Remote Sensing in Ecology and Conservation
Antarctic moss beds are sensitive to climatic conditions, and both their survival and community composition are particularly influenced by the availability of liquid water over summer. As Antarctic regions increasingly face climate pressures (e.g., changing hydrology and heat waves), advancing capabilities to efficiently and non-destructively monitor water content in moss communities becomes a key research priority. Because of the complexity induced by multiple micro-climatic drivers and its fragility, tracking the evolution and responses of moss bed moisture requires monitoring methods that are non-intrusive, efficient, and spatially significant, such as the use of unoccupied aerial systems (UAS). In this study, we combine a multi-species drying laboratory experiment with short-wave infrared (SWIR) spectroscopy analyses to first develop a Random Forest regression Model (RFM) capable of predicting Antarctic moss turf water content (~5% error). The RFM was then applied to UAS-borne SWIR imaging data (900–1700 nm, resolution) of the moss beds at high spatial resolution (2 cm) across three sites in the vicinity of Casey Station, Antarctica. The sites differed in terrain, snow cover, and moisture availability to evaluate method capabilities under different conditions. Optimum RFM parameters and input variables (spectral indices and reflectance spectra) were determined. Maps of moss moisture were validated via acquiring moss spectra and water content (using sponges inserted into the moss turf) collected in situ, for which an exponential correlation (R2 = 0.72) was reported. RFM further allowed investigation of the influential spectral variables to model water content in moss and associated spectral water absorption features. We demonstrated that UAS-borne SWIR imaging is a promising new tool to map and quantify water content in Antarctic moss beds. Hyperspectral mapping facilitates the exploration of the spatial variability of moss health and enables the creation of a baseline against which changes in these moss communities can be measured.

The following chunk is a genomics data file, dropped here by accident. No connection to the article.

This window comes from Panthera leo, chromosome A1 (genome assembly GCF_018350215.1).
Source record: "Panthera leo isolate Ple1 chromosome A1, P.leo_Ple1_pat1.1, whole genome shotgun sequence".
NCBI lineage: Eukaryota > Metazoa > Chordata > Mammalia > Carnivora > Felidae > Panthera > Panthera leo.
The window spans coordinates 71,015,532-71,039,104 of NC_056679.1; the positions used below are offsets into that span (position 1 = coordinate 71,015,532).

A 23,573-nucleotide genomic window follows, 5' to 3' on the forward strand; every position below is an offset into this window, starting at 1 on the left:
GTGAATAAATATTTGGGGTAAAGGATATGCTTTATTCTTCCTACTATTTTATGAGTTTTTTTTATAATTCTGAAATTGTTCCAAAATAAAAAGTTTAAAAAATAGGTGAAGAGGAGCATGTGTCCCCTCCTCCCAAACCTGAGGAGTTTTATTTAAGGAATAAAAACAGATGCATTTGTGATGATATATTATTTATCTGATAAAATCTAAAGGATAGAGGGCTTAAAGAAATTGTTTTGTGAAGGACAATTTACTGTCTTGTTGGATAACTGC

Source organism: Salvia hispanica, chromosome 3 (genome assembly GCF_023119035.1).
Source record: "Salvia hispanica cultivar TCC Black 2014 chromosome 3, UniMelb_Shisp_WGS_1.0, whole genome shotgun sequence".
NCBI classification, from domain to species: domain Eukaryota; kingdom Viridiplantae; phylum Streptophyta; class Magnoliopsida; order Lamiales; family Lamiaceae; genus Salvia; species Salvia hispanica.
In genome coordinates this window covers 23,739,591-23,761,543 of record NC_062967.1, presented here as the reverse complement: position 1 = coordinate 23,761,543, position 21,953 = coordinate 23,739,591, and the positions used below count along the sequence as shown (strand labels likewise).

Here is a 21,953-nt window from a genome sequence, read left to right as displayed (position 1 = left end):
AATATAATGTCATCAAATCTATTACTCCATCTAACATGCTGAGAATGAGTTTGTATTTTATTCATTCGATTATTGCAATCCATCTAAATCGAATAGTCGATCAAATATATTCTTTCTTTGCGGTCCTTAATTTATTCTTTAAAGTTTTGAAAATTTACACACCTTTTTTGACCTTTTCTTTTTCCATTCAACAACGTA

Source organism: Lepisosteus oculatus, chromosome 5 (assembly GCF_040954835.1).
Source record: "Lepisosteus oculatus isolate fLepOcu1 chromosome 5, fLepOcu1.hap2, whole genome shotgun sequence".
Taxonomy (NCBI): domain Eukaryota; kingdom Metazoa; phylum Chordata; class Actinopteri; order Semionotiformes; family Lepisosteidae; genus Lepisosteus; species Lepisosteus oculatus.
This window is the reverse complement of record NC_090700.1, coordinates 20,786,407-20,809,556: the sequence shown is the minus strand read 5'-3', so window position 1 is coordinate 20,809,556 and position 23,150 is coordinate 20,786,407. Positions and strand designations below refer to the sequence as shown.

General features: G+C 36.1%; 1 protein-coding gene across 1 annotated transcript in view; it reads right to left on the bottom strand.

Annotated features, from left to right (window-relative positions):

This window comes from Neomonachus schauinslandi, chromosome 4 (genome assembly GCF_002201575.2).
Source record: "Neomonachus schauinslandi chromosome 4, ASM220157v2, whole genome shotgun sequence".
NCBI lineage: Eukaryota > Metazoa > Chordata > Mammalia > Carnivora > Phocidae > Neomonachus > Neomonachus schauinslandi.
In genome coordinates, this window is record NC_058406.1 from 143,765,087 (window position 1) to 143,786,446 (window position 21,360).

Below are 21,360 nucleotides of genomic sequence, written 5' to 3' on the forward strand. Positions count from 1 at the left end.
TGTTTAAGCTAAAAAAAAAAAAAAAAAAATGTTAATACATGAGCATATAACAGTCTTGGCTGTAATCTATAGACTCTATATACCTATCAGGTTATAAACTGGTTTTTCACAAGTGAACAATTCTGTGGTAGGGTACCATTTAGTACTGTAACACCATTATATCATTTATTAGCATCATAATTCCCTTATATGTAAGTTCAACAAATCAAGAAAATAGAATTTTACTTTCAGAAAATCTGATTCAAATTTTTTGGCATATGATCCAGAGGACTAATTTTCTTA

Australian Research Council